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When We Are Connected to Each Other We Thrive

In his book Being Mortal, Medical Doctor Atul Gawande describes the story of Bill Thomas, a man who in the 1990s started working as the medical director of Chase Memorial Nursing home in the town of New Berlin, NY. He was only thirty-one with little or no experience in eldercare. With his newcomer's eyes, Bill was shocked by "The Three Plagues" of nursing home existence: boredom, loneliness, and helplessness. His plan was simple: start bringing gardens, children, and pets into the nursing home. Lots of pets! Here's a snippet of the conversation that ensued after the nursing home director and his staff agreed to let Thomas bring more plants into the home.

"How about a dog?" Thomas asked.

There were safety code issues. "But maybe so, yeah," the director said.

"Let's try two dogs," Thomas said.

"It's against code," they repeated.

"Let's just put it down on paper," Thomas said.

Dr. Bill was not seeing much enthusiasm in response, but he thought he was on a roll. "How about cats?"

"You want dogs and cats?" they asked. They reluctantly agreed.

"Perfect," Bill said, beaming, ''And we need more sound of life around this place. You know what would be best? The sound of birds singing. Let's put down one hundred."

"One hundred birds? In this place!?" they exclaimed. "You must be out of your mind! Have you ever lived in a house that has two dogs and four cats and one hundred birds?"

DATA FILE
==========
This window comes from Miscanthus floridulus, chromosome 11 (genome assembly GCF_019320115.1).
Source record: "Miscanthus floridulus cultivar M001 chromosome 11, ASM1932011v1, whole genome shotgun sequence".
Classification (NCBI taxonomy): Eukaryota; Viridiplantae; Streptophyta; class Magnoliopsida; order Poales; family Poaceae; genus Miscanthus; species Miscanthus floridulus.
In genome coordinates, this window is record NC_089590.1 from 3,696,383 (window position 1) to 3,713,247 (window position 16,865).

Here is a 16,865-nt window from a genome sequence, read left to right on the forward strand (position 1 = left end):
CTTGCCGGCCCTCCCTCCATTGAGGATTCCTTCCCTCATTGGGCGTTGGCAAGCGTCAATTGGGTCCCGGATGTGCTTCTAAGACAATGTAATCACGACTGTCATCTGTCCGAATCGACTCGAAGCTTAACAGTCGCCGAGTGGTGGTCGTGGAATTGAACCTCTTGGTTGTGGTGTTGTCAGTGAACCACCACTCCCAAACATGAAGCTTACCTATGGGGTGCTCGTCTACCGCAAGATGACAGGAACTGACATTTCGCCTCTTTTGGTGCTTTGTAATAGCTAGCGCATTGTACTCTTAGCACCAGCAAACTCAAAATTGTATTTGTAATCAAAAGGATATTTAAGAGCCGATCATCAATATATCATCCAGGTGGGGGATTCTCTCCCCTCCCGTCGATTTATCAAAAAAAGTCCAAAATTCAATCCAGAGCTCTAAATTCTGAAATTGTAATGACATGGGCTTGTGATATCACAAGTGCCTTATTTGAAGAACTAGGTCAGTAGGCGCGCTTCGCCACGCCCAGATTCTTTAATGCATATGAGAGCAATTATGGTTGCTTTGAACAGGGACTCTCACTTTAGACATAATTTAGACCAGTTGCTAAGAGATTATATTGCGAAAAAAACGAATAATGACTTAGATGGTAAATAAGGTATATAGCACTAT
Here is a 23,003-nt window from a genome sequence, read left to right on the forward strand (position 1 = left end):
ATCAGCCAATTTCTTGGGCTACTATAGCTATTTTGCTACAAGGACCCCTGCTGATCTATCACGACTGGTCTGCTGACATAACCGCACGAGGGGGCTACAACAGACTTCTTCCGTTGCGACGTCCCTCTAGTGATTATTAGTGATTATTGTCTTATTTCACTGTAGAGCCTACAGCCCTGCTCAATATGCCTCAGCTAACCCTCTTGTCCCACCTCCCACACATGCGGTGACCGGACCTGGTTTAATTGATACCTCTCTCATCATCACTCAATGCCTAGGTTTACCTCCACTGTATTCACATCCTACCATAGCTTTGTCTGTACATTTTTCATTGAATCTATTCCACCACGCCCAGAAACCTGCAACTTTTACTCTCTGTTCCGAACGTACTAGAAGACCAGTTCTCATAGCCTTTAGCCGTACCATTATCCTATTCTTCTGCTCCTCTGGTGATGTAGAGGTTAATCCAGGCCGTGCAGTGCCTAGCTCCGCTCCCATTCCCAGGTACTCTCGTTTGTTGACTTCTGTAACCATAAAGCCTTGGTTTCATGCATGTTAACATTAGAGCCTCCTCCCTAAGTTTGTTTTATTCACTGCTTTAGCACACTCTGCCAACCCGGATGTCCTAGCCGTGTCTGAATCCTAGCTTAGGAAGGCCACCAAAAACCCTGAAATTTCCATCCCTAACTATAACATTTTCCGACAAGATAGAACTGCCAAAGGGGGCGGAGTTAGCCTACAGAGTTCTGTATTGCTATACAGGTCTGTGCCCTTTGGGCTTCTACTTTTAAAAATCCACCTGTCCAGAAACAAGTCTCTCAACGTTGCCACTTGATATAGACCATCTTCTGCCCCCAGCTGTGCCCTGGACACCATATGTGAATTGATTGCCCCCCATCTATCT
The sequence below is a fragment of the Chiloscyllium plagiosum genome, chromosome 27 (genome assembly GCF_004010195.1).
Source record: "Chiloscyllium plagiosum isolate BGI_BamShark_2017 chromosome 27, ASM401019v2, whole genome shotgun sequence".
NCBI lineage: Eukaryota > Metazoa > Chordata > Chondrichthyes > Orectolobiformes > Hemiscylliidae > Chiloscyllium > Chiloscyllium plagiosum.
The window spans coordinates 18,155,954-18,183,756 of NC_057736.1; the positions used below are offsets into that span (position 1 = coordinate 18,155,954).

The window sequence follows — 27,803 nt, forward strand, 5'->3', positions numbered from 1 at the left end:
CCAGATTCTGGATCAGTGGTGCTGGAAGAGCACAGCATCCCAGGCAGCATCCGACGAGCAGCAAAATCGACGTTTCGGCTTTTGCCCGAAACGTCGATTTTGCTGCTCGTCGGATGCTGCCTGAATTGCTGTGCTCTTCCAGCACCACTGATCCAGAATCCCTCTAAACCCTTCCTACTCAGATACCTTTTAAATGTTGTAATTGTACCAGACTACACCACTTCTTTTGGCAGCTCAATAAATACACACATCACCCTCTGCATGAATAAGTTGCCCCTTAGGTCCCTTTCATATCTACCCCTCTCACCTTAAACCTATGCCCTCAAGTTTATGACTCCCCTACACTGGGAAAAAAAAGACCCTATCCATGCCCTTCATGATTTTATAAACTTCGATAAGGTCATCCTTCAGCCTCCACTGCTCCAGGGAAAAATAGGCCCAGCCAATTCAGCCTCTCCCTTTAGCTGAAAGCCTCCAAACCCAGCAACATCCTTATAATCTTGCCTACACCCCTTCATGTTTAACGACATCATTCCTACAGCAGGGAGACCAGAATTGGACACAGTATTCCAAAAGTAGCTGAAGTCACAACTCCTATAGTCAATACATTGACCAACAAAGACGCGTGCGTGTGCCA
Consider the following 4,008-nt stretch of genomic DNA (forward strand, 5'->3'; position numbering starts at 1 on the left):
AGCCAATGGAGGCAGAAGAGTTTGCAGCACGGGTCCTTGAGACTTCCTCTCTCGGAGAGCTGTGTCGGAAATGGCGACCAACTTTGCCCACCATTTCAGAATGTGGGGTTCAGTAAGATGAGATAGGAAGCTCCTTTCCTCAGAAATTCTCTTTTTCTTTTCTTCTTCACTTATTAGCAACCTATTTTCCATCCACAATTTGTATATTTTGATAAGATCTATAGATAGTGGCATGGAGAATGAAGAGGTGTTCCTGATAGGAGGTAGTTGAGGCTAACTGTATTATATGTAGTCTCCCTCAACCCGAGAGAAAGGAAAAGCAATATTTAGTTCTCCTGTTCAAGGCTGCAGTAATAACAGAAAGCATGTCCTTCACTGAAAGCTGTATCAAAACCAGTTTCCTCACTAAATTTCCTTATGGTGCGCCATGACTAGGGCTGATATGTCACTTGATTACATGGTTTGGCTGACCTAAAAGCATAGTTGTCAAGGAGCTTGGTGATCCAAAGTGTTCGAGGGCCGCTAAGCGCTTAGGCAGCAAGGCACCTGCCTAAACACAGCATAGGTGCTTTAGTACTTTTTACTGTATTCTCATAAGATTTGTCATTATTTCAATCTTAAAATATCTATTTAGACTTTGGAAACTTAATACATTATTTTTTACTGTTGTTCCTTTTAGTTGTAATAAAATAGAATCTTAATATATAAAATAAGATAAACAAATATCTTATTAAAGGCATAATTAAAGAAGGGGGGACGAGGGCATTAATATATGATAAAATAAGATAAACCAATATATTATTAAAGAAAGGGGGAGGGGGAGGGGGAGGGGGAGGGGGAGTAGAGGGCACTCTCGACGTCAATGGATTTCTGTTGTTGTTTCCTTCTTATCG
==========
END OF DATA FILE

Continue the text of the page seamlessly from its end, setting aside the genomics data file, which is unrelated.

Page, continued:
"No," Bill said, smiling. "But wouldn't it be worth trying?" Eventually, Dr. Bill wore them down and they ordered the birds. The hundred parakeets all arrived on the same day. But the birdcages hadn't come yet, so the delivery man released the birds into the nursing home's beauty salon. The results were extraordinary. The number of prescriptions halved, with a particular reduction in the use of psychotropic drug, and mortality fell about 15%. This was the starting point for a larger program, named (biblically appropriately) Eden Alternative.

Why was the Eden Alternative so successful? Gawande concludes that we need loyalty, or a dedication to a cause beyond ourselves. It doesn't matter if this cause is small (as small as the care for a pet) or large, what matters is that is such a cause provide meaning to one's life. We all need loyalty, and elderly people need it even more. People also need a sense of belonging. We have an innate desire to be a part of something larger than ourselves. When we are connected to life and to each other, we thrive. When we are disconnected, we die.

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